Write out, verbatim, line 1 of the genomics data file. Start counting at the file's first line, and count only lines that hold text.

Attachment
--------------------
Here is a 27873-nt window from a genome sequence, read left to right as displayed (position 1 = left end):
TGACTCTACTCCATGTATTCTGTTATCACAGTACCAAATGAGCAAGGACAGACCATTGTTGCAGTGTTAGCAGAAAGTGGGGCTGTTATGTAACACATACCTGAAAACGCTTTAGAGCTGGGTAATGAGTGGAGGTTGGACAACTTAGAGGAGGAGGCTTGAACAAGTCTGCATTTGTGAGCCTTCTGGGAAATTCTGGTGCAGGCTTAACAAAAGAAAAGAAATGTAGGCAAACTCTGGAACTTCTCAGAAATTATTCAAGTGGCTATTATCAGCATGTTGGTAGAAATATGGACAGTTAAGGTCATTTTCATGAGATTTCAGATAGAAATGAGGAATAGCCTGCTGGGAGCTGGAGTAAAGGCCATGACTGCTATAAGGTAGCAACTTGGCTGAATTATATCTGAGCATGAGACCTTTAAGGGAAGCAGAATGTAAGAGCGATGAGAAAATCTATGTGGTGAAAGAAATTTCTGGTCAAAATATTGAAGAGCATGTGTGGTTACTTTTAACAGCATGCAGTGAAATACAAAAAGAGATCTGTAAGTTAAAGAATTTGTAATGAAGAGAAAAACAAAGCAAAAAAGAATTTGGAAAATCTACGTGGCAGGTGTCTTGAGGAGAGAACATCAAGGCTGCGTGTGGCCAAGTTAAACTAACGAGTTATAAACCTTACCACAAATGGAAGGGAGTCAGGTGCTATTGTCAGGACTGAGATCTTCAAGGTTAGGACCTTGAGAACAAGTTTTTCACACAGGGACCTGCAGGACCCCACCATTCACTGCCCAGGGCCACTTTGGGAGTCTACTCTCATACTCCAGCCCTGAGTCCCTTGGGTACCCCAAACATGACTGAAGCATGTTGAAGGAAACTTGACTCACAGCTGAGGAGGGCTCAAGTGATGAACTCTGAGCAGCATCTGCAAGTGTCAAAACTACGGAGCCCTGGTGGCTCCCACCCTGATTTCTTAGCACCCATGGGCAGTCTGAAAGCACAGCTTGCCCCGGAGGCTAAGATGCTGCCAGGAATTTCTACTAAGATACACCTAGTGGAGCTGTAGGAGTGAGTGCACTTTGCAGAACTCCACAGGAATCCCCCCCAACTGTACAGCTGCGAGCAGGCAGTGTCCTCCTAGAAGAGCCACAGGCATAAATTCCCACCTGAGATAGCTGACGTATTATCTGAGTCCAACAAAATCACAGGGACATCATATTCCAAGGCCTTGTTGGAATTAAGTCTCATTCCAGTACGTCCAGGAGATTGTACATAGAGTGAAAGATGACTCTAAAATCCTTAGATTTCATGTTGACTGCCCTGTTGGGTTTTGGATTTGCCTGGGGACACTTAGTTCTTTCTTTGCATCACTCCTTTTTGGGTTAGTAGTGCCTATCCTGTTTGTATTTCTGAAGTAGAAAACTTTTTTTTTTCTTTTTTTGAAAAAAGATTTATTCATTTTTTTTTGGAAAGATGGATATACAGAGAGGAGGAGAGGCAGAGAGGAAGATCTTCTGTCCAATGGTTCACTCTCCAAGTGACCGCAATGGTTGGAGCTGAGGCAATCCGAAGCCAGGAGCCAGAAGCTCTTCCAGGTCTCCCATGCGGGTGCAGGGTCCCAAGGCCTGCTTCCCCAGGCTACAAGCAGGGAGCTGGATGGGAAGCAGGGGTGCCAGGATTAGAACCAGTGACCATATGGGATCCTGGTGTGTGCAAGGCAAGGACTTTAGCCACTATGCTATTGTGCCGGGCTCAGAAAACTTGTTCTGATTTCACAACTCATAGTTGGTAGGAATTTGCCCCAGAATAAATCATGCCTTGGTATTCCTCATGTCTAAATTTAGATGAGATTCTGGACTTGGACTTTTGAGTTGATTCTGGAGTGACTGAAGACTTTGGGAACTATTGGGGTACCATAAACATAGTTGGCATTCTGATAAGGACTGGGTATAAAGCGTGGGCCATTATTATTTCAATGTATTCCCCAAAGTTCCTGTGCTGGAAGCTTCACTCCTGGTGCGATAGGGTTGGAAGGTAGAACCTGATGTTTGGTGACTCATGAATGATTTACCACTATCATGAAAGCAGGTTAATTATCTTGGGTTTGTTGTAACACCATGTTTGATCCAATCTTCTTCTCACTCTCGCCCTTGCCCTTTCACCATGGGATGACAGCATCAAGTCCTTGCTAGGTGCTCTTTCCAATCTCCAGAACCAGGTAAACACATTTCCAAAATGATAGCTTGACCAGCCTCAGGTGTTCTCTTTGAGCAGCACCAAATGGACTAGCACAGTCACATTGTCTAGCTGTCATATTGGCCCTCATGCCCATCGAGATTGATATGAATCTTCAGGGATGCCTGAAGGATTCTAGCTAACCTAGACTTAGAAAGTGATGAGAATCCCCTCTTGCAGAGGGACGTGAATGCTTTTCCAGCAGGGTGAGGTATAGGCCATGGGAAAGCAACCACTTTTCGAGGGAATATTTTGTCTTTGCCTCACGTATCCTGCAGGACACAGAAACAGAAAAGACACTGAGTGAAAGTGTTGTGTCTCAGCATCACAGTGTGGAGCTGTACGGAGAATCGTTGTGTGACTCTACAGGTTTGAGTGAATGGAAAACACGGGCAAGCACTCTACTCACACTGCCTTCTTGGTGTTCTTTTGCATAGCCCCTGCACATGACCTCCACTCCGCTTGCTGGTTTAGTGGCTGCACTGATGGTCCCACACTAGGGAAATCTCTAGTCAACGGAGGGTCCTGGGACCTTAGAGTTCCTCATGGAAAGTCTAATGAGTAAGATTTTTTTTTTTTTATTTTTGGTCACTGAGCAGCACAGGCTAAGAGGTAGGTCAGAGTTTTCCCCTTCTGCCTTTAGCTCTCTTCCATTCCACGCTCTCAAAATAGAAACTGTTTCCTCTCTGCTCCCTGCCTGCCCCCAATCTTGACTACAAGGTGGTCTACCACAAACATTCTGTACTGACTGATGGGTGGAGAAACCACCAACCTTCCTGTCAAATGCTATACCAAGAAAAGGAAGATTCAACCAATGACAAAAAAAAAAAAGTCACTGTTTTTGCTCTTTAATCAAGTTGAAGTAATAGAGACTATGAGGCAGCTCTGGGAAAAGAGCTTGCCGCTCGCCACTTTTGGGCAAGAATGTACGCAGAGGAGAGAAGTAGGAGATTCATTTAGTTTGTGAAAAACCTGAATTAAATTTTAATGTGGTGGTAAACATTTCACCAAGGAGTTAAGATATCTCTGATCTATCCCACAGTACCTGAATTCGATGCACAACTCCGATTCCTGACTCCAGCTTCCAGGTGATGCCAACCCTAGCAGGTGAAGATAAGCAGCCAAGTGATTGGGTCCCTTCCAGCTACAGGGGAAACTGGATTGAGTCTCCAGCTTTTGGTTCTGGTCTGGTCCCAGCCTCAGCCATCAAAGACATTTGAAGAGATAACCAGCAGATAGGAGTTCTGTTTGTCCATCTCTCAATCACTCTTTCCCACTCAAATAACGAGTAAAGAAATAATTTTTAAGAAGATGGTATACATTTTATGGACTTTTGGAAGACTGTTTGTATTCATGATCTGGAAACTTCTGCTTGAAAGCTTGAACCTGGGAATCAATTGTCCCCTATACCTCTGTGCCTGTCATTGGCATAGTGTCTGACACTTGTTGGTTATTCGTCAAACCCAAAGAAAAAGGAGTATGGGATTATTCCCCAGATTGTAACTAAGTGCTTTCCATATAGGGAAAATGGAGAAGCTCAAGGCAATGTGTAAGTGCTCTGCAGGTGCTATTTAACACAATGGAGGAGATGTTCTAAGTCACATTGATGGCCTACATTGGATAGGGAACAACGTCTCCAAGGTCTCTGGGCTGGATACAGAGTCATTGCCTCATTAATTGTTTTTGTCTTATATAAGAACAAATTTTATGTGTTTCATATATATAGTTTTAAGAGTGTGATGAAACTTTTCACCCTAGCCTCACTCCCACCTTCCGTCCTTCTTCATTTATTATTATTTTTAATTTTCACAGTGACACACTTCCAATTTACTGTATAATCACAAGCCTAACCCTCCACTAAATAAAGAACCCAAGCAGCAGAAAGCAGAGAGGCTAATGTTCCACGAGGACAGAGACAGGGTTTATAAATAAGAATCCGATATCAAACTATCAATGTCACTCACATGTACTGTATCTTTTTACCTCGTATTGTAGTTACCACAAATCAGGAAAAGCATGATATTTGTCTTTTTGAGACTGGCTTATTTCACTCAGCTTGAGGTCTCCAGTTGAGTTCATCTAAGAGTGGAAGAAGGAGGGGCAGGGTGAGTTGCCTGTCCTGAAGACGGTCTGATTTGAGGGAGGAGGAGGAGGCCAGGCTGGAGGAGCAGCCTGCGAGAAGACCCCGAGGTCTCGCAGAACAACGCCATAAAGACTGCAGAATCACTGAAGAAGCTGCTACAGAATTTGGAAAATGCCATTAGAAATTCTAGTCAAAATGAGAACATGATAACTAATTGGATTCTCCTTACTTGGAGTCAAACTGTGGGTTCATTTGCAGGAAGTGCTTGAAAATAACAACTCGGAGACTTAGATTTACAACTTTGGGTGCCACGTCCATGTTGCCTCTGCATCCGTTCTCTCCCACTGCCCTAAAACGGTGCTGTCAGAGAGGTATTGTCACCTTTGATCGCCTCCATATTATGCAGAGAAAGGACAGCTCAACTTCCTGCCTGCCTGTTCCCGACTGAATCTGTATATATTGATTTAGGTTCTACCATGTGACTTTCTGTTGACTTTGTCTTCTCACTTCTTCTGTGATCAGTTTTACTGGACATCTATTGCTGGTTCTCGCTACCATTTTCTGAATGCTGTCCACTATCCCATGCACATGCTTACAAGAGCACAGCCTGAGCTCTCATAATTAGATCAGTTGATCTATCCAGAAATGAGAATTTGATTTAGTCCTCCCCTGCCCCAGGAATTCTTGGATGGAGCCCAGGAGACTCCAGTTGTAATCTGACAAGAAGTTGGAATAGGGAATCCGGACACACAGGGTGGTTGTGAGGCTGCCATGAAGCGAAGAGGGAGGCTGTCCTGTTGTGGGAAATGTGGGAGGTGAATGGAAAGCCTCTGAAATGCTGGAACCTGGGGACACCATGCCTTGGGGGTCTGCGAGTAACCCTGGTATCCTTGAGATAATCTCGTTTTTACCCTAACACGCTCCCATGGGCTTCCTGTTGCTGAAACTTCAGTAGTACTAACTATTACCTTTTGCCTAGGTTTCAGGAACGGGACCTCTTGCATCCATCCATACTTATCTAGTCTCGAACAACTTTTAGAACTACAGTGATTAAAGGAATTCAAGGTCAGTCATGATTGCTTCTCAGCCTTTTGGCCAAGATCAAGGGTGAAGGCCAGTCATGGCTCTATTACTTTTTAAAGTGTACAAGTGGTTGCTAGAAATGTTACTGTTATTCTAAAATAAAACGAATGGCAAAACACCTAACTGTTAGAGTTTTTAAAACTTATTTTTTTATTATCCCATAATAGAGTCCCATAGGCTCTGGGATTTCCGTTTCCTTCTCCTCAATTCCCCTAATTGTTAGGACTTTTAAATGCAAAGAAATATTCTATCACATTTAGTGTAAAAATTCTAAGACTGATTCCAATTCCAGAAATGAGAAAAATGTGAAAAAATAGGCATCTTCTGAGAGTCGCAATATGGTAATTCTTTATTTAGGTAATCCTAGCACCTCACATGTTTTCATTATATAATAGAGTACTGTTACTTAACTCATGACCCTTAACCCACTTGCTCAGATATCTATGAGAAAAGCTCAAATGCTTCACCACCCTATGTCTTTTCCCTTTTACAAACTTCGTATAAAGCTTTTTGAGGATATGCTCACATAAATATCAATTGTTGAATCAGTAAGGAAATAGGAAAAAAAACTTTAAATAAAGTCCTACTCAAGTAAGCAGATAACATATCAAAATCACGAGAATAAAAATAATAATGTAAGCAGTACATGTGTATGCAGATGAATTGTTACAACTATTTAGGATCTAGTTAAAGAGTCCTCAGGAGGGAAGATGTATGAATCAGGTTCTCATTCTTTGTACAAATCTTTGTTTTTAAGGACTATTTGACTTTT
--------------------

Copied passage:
Here is a 27873-nt window from a genome sequence, read left to right as displayed (position 1 = left end):